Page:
Title
Gain-of-function mutations of **ARHGAP31**, a Cdc42/Rac1 GTPase regulator, cause syndromic cutis aplasia and limb anomaliesGain-of-function mutations of **ARHGAP31**, a Cdc42/Rac1 GTPase regulator, cause syndromic cutis aplasia and limb anomalies
Author
Faculty/Department
Faculty of Medicine and Health Sciences
Research group
Medical Genetics (MEDGEN)
Publication type
article
Publication
New York, N.Y.,
Subject
Human medicine
Source (journal)
The American journal of human genetics. - New York, N.Y.
Volume/pages
88(2011):5, p. 574-585
ISSN
0002-9297
ISI
000290832100005
Carrier
E
Target language
English (eng)
Full text (Publishers DOI)
Affiliation
University of Antwerp
Abstract
Regulation of cell proliferation and motility is essential for normal development. The Rho family of GTPases plays a critical role in the control of cell polarity and migration by effecting the cytoskeleton, membrane trafficking, and cell adhesion. We investigated a recognized developmental disorder, Adams-Oliver syndrome (AOS), characterized by the combination of aplasia cutis congenita (ACC) and terminal transverse limb defects (TTLD). Through a genome-wide linkage analysis, we detected a locus for autosomal-dominant ACC-TTLD on 3q generating a maximum LOD score of 4.93 at marker rs1464311. Candidate-gene- and exome-based sequencing led to the identification of independent premature truncating mutations in the terminal exon of the Rho GTPase-activating protein 31 gene, ARHGAP31, which encodes a Cdc42/Rac1 regulatory protein. Mutant transcripts are stable and increase ARHGAP31 activity in vitro through a gain-of-function mechanism. Constitutively active ARHGAP31 mutations result in a loss of available active Cdc42 and consequently disrupt actin cytoskeletal structures. Arhgap31 expression in the mouse is substantially restricted to the terminal limb buds and craniofacial processes during early development; these locations closely mirror the sites of impaired organogenesis that characterize this syndrome. These data identify the requirement for regulated Cdc42 and/or Rac1 signaling processes during early human development.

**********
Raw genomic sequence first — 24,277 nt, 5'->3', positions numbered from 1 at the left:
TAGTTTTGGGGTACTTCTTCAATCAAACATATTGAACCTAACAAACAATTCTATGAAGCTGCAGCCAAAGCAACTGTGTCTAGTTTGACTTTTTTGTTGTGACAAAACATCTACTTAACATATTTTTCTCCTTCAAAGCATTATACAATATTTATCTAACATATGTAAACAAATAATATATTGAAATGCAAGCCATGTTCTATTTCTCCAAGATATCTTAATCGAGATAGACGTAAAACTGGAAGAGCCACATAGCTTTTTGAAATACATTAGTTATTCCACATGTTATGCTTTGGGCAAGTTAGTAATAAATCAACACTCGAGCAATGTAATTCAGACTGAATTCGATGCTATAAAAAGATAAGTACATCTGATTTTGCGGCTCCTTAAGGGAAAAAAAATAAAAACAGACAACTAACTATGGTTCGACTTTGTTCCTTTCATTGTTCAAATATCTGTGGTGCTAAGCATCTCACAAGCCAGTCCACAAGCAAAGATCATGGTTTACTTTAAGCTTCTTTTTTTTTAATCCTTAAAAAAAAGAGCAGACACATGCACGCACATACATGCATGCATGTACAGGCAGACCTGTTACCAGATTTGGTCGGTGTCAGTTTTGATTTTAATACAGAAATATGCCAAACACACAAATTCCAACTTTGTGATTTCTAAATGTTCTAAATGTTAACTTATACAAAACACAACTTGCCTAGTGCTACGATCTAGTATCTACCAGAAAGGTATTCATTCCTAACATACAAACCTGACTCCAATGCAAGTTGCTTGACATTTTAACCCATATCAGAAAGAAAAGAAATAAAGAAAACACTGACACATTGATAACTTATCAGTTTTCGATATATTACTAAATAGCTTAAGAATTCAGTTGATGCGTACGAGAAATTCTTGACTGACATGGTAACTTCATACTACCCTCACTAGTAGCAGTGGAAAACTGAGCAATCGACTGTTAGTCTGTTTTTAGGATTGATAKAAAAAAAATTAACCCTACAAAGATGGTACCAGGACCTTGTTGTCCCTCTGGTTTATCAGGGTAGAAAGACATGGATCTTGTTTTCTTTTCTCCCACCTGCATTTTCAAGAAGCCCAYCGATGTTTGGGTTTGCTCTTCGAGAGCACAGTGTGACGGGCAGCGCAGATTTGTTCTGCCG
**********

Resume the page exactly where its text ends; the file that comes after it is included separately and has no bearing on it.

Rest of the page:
Full text (open access)
https://repository.uantwerpen.be/docman/irua/b69aa2/5248.pdf
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